Investigation links more accidents to Goodyear G159 tires
More than 100 injuries and deaths have been linked to a specific Goodyear tire. That number is still growing as old accident reports are matched up with the potentially defective tires.
The National Highway Traffic Safety Administration is re-examining the safety of the G159 tire. If the tire is found to be defective, it could trigger a mass recall and additional lawsuits against Goodyear.
The tire was not orginally meant for RVs
According to an in-depth report by Jalopnik.com, which covers the automotive industry, Goodyear designed the G159 tire for delivery vehicles but later applied it to tens of thousands of recreational vehicles (RVs). There are several problems with the tires:
- An English version of the G159 was over half an inch bigger in diameter, which caused a dangerous mismatch when paired with the U.S. version. A number of fatalities were linked to the English tires on American RVs.
- The tire itself has alleged designed flaws which cause it to distort or overheat at freeway speeds, leading to tire blowouts. Some experts say the tire cannot handle 75 mph. The failure rate of the tire on RVs may have been as high as 1 in 10, making it more defective than the famous Firestone tires that caused so many SUV rollover deaths.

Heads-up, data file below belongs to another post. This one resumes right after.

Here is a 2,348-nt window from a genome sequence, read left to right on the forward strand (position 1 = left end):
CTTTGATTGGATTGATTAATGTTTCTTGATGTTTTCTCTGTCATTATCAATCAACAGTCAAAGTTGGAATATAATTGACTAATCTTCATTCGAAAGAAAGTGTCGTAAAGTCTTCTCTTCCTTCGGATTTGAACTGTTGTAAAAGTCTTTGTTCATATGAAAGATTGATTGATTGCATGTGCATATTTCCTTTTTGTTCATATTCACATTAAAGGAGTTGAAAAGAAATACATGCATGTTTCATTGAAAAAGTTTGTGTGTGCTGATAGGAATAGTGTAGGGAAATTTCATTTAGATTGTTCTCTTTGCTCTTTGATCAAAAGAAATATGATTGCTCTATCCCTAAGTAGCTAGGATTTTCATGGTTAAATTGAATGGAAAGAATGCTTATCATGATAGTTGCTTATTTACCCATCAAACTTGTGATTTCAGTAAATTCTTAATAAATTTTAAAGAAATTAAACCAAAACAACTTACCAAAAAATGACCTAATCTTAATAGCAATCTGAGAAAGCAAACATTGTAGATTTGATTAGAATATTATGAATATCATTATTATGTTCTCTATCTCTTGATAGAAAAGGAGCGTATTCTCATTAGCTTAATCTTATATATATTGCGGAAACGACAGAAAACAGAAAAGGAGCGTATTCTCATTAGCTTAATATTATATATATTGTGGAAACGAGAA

The tires were manufactured from 1996 to 2003, but thousands are still on the road. Many RV accidents that were never specifically linked to tire failure are getting a second look from the NHTSA and plaintiffs’ attorneys.
Goodyear denies its tires are unsafe
The National Highway Traffic Safety Administration opened a probe in early 2018 after an Arizona attorney sued to unseal court records relating to G159 accidents. To date, more than 100 accidents resulting in injury or fatality have been identified, along with several hundred property damage claims.
Despite internal memos that have surfaced, Goodyear maintains that there is no design defect with the G159 tires and no safety issue with putting them on RVs. The automaker has suggested that accidents were caused by owner negligence — under-inflation or driver error.
Sealed court documents helped cover up the truth
At least one RV manufacturer voluntarily recalled the tires after the spate of fatalities. But all these years later Goodyear has still not issued a wider recall. Many of those early settlements with victims or their families were ordered sealed, so that the public and even government officials were not aware of how widespread the problem was.
These patterns are common with automobile defects. Manufacturers deny any problem, while working hard to keep lawsuits and adverse findings under wraps. Currently millions of U.S. cars and trucks are subject to recall for defective Takata airbags despite injuries and deaths dating back to at least 2009.
Our product liability attorneys are adept at the process of exposing flawed products and peeling back the layers to show that automakers knew or should have known of the dangers.